By Charles Collier, The Denmark News
MADISON—Legislation under consideration in Madison would repeal a requirement for local school boards, technical college districts, counties, city councils, and villages in the state of Wisconsin to publish proceedings of regular and special meetings in newspapers which serve their constituents.
The law, AB 70/SB 42, is currently sponsored or co-sponsored by ten members of the Senate and 32 members of the Assembly, including Rep. Andre Jacque (R-De Pere), Sen. David Steffen (R-Howard), and former Sen. Frank Lasee (R-De Pere) and is supported by an array of educational and municipal organizations, including the Wisconsin Association of School Boards (WASB) and the League of Wisconsin Municipalities (LWM.)
Initiated by a 2016 WASB resolution to remove publishing requirements, the bill was expanded to include the other mentioned governmental bodies. Rather than publishing proceedings in a newspaper widely distributed within the respective district, a copy of the proceedings would need to be posted on a website controlled by the body for at least three years. A copy must also be posted in, “a public place.”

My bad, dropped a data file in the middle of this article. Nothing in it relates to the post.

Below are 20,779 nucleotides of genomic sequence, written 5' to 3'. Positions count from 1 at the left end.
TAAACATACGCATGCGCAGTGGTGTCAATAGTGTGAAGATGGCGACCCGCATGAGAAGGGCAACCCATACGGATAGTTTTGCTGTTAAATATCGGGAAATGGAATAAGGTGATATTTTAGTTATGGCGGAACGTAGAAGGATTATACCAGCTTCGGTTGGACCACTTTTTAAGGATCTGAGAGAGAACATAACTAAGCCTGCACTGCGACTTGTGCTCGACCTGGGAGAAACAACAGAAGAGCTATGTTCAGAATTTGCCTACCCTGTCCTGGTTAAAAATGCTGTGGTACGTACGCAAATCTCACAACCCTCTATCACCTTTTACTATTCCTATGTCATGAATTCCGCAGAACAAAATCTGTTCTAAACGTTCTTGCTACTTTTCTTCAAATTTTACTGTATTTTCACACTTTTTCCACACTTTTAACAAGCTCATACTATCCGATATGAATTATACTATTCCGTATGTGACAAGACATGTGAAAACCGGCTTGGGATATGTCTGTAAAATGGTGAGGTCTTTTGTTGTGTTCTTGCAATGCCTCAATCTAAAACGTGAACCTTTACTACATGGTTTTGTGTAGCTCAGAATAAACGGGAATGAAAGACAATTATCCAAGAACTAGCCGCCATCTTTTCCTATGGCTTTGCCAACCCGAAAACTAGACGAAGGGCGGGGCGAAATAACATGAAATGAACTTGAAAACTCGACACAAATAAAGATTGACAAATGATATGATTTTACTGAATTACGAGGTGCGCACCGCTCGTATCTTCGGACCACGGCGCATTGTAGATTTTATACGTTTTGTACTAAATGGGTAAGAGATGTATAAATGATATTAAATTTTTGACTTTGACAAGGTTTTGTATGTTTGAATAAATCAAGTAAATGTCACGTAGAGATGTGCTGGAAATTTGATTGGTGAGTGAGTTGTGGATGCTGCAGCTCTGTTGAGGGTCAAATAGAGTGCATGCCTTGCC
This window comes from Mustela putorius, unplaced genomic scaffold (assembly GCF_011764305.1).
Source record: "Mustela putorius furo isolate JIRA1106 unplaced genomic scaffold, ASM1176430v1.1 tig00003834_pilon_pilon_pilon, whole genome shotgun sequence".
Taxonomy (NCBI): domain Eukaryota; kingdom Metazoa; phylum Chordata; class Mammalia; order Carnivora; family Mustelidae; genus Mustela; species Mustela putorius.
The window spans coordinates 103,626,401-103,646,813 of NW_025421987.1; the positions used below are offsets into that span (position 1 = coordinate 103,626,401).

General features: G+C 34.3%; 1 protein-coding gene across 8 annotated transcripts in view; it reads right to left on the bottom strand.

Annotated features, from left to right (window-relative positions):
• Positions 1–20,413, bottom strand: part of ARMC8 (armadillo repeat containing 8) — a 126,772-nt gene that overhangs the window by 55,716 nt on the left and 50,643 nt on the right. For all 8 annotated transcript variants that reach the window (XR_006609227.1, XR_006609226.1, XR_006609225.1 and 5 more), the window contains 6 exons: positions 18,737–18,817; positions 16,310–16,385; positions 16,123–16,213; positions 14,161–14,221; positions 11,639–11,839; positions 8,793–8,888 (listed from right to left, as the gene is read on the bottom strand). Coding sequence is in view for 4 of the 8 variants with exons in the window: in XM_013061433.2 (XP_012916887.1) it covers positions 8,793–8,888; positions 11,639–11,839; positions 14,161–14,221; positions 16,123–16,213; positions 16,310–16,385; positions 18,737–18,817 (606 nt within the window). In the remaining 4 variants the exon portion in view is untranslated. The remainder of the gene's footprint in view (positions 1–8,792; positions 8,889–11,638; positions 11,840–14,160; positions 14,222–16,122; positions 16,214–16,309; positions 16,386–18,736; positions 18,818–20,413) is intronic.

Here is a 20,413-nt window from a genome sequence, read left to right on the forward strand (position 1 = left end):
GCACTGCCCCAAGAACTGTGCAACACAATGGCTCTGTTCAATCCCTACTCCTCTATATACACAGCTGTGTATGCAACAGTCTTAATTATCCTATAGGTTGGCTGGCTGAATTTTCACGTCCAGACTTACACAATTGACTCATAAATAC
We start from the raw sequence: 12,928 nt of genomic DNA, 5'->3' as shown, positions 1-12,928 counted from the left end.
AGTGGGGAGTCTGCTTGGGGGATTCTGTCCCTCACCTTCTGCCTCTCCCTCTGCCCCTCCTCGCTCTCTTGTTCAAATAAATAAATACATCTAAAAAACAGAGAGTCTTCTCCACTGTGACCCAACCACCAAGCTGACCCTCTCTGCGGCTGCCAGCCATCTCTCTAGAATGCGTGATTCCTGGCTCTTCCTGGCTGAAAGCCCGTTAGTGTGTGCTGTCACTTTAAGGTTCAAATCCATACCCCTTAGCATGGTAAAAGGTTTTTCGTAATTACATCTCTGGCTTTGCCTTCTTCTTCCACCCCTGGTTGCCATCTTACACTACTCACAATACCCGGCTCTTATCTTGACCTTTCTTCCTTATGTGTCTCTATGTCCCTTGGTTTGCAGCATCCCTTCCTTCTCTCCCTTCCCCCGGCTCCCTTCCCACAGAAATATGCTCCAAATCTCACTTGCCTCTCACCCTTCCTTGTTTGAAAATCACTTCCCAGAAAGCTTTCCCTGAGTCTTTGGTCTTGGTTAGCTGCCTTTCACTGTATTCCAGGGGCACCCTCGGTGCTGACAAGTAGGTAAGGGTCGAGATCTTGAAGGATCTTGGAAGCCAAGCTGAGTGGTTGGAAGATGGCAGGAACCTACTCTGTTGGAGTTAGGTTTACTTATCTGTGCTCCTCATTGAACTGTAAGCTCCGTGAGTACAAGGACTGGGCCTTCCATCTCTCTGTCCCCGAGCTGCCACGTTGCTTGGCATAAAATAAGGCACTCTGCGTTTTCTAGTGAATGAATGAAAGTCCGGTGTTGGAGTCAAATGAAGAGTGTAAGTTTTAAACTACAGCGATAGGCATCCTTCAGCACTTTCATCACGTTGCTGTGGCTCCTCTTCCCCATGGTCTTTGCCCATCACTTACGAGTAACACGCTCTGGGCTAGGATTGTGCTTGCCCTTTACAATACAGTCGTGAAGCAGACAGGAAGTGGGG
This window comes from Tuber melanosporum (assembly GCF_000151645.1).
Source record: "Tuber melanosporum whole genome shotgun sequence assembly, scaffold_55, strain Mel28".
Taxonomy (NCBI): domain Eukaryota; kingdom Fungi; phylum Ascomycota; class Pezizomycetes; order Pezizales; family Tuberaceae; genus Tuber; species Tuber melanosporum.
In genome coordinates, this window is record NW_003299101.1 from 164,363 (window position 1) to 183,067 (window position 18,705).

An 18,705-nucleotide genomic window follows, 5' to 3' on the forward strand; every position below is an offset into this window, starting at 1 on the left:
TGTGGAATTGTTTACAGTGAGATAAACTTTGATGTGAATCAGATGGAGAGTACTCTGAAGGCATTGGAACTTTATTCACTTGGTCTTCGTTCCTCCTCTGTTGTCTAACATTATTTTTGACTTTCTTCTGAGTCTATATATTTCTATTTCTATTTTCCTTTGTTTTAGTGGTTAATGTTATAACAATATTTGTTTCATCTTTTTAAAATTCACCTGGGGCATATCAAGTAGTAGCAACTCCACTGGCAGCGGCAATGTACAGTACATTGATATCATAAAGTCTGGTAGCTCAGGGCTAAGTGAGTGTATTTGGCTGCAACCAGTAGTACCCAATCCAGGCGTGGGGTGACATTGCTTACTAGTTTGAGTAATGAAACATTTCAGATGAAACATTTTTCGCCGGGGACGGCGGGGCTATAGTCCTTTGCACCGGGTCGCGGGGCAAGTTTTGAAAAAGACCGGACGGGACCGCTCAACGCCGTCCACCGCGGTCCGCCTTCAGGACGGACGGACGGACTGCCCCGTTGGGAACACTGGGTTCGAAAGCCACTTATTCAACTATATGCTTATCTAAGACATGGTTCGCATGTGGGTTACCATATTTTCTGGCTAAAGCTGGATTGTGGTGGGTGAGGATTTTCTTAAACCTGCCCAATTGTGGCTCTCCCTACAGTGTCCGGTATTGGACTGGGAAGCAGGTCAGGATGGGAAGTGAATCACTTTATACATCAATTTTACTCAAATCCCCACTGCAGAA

Four organizations have lobbied against the bill: the American Association of Retired Peoples (AARP), the League of Women Voters, the Wisconsin Democracy Campaign, and the Wisconsin Newspaper Association (WNA.)
An amendment offered by Lasee would mandate delivery of electronic copies to newspapers and would require an electronic notification system to be utilized for proceedings, though print publishing would not be required.
Publication rates are set annually by the Dept. of Administration and reflect postage and printing costs incurred by the newspaper. WNA has maintained an online database of all implicated notices in the state since 2005, including a digital copy of the newspaper indicating which page the notice first appeared, which WNA argues creates an inalterable historical record vital to the public’s “Right to Know.”
WNA estimated that the affected bodies collectively spent under $2 million in publishing costs in 2015 and AARP has argued elderly citizens would underserviced by the digital platform in testimony in March of this year.
“We’re probably the biggest readers of the minutes,” AARP representative Helen Marks Dicks said. “… We assume if (information) were important, it would come to us.”
The bill is scheduled for a vote as early as January 16.